On October 10, 2019, the California Attorney General’s office published its long-awaited proposed CCPA regulations. Members of Husch Blackwell’s privacy and data security practice group will host a webinar on Tuesday, October 15, from 12:00-1:30 p.m. CT, to analyze the proposed regulations. Click here to register.
Keypoint: The long-awaited proposed AG regulations are here, and while they provide some much-needed clarity, they will leave businesses wanting more.
On October 10, 2019, the California Attorney General’s office published its long-awaited proposed CCPA regulations. The AG’s office also announced that it will hold public hearings on the regulations on December 2, 3, 4 and 5, 2019, and that the written comment period will end on December 6, 2019, at 5:00 p.m.
In the following blog post, we will analyze and discuss many of these proposed regulations. In addition, members of Husch Blackwell’s privacy and data security practice group will host a webinar on Tuesday, October 15, from 12:00-1:30 p.m. CT, to analyze the proposed regulations. Click here to register.
We previously posted that Alastair Mactaggart, one of the co-authors of the California Consumer Privacy Act (CCPA), intended to submit a new ballot initiative to strengthen the privacy rights that already exist in the CCPA. The full text of the ballot measure – which is entitled the California Consumer Privacy Rights and Enforcement Act of 2020 – is now available on the California Attorney General’s website. There also is an annotated version of the initiative available here.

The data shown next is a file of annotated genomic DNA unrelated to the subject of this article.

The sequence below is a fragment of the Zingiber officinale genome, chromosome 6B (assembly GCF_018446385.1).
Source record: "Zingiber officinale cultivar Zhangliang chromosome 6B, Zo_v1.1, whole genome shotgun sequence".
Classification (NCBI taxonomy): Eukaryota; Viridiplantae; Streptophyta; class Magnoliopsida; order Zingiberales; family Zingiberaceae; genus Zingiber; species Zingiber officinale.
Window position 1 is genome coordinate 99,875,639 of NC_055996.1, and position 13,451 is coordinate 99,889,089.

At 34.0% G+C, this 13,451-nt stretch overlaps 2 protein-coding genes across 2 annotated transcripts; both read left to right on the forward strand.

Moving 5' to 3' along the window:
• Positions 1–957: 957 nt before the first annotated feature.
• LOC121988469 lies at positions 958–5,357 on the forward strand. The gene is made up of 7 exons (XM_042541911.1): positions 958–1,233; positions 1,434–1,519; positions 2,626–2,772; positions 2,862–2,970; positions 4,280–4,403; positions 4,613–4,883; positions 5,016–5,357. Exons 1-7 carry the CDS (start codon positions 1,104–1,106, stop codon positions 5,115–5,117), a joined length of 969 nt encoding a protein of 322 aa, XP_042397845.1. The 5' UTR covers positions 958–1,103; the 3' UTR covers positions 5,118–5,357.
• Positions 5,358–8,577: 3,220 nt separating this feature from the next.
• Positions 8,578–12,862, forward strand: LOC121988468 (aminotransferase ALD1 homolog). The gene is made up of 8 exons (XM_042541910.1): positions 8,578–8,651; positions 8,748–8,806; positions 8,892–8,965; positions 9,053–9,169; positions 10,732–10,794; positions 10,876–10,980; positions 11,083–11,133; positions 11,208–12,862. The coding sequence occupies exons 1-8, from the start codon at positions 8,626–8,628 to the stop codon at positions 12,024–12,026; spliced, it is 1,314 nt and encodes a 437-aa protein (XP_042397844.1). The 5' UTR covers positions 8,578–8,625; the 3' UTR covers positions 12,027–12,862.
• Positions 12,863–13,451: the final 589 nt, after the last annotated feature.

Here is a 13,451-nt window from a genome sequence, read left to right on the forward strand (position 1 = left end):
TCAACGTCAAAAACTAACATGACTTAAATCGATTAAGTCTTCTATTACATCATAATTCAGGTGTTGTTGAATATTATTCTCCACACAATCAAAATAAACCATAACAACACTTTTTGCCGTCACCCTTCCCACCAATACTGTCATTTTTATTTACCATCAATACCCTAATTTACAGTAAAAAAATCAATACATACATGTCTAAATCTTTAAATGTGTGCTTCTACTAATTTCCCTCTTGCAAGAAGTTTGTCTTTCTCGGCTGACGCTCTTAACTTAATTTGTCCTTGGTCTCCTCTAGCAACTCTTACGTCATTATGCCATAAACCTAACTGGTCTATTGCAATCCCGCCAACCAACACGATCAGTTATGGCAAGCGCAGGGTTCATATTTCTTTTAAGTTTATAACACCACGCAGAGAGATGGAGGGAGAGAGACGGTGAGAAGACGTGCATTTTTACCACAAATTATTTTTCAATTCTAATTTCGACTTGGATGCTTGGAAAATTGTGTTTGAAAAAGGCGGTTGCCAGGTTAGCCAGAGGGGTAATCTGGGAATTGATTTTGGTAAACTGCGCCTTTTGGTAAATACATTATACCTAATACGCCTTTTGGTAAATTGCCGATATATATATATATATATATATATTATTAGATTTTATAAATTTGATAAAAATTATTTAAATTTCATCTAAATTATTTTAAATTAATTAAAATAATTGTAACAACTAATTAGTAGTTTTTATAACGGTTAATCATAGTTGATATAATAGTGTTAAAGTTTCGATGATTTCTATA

While Mactaggart’s press release identified a few of the proposed changes, our initial review of the initiative is that it would bring about a substantial rewrite of the CCPA. While there is a lot to unpack in this initiative, here are our initial highlights:
Alastair Mactaggart, Founder & Chair of Californians for Consumer Privacy, announced that he intends to file a ballot initiative – the California Privacy Enforcement Act – to appear on the November 2020 ballot. According to his press release, the new law would:
- Create new rights around the use and sale of sensitive personal information, such as health and financial information, racial or ethnic origin, and precise geolocation;
- Triple the CCPA’s fines for violating the law’s requirements governing the collection and sale of children’s private information and require opt-in consent to collect data from consumers under the age of 16;
- Require transparency around automated decision-making and profiling;
- Establish a new authority to protect the privacy rights;
- Amend election disclosure laws to require corporations to disclose whether, and how, they use personal information to influence elections; and
- Require that future amendments be in furtherance of the law.
According to the San Francisco Chronicle, Mactaggart intends to spend as much as $3 million collecting over 600,000 signatures to qualify the measure for the November 2020 ballot. Those familiar with the CCPA’s history will know that Mactaggart’s initial ballot initiative drove the ultimate passage of the CCPA legislation in June 2018. The fact that he is once-again pursuing a ballot initiative is not to be taken lightly.